I suck at blogging.  I don’t blog so much as journal and no one wants to read someone else’s journal.  It’s not a comfortable experience for anyone, especially readers.  Essentially, despite there being nuggets of useful insight in my posts, no one wants to have to dig for them, especially not when it involves sifting through the “dirt” of my life.  Good bloggers focus on insights and the value said insights bring others, maybe citing personal experience once or twice, if at all.  You want to know upfront and in a sensationally marginalized way (intriguing titles, bulleted text, and colorful memes), why my insights should be your insights, without me saying why they became my insights in the first place.  I get it . . . in fact, I’ve always gotten that.  I just refuse to play by the “rules” because I think they’re silly and I know I’m not . . . or . . . I used to know that.

“I refuse to pander to a society that lives and dies by marginalized sensationalisms, the kind that end up on t-shirts.” — Me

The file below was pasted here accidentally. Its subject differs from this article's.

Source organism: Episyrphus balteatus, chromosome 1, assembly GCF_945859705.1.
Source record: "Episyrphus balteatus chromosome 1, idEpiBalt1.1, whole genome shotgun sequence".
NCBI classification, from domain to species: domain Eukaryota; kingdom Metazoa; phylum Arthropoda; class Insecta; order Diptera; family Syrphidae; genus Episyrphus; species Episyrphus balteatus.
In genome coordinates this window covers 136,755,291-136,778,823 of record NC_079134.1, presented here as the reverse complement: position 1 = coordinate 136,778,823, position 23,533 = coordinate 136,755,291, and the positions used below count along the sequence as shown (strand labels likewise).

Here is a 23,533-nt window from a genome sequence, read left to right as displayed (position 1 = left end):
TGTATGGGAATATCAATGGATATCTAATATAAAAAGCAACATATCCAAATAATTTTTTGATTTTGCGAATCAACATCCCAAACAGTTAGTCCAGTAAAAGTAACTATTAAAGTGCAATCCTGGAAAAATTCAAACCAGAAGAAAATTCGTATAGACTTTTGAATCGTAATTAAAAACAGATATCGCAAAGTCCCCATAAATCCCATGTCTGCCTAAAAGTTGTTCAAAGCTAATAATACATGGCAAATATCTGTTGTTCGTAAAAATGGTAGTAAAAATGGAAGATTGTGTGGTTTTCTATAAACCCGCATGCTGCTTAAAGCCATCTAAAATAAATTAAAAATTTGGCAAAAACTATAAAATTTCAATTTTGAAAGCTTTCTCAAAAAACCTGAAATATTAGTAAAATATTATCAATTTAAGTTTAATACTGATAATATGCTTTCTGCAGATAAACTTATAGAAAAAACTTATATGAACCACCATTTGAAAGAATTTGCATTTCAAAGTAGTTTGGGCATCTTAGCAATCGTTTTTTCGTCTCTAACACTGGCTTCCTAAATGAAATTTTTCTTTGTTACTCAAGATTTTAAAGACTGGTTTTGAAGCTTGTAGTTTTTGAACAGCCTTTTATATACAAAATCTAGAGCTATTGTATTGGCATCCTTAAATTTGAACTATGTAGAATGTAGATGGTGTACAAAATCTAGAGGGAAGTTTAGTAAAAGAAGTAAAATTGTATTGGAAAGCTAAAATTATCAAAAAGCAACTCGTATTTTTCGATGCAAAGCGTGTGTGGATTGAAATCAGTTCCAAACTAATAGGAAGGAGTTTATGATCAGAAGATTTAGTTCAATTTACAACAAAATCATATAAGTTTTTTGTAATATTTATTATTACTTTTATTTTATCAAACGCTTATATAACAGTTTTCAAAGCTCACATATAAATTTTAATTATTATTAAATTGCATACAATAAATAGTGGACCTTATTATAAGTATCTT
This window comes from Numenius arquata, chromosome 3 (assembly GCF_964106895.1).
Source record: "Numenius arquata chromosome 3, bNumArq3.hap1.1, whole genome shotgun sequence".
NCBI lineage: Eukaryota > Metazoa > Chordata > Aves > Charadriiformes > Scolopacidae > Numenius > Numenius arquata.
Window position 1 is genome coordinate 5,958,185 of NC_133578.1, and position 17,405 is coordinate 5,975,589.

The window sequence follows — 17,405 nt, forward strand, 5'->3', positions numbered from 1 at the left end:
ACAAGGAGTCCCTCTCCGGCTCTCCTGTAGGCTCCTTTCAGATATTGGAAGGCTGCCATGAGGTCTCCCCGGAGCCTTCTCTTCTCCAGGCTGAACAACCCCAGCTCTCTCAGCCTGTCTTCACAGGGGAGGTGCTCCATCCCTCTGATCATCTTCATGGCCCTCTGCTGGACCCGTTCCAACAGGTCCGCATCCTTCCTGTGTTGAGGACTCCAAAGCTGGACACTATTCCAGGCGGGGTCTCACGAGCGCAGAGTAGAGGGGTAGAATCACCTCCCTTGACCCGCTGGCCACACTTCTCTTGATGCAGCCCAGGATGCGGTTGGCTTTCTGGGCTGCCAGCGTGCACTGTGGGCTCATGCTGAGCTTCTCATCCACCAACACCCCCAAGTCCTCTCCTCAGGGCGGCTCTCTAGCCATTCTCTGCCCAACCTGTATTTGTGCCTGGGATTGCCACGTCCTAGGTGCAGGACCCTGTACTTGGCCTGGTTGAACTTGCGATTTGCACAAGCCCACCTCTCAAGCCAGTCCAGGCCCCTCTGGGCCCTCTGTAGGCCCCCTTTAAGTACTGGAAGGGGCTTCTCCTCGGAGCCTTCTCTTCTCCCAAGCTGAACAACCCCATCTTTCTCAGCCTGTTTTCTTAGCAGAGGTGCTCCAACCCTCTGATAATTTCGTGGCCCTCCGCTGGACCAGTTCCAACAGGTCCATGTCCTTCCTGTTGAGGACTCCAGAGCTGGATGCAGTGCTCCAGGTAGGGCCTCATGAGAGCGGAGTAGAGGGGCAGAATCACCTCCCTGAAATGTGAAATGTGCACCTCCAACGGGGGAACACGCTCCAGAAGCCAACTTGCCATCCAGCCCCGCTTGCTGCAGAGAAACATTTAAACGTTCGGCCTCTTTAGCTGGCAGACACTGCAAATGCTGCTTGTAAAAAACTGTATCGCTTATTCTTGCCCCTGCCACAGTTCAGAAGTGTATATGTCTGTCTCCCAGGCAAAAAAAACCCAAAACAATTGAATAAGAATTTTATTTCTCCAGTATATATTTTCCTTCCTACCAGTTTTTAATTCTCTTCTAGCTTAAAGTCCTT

Over the last few years, I’ve been “stepping out of line,” “turning tail,” and “heading against the stream” in a myriad of ways and its all due to my gradually grasping the full scope of my personal belief system.  I’ve allowed myself to continually be engulfed by the principles within my belief system, to let them shape me and guide my life choices.  The process compelled me to get out of a bad relationship, quit a very secure career, and focus on social entrepreneurship.  Lots of people are sure to find my beliefs, tactics, and choices odd, to say the least, so I figured it best to paint myself in a more romantic light than “odd.”  But now, my beliefs have forced me to face what I consider my final disillusionment and it’s leaving me feeling rather ambivalent about who I am.  In other words, I’m beginning to “go against my own grain,” “climb out of my own box,” and/or “piss in my own wind.”

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Why I’m the Most Unemployable Dude in America


Normally, I would start out a post like this by saying, “You may have noticed I’ve been quiet for the last couple of months,” as if I had the entire internet captivated with my situation, eagerly awaiting an update.  It’s not that I actually have delusions of grandeur; I know my mother is the only person who regularly reads this blog.  Nahhhh, I’m simply practicing an age old survival tactic – “fake it ’till you make it.”  It’s that approach to life that has proven useful in countless of scenarios throughout history, from lasting marriages to justifying war.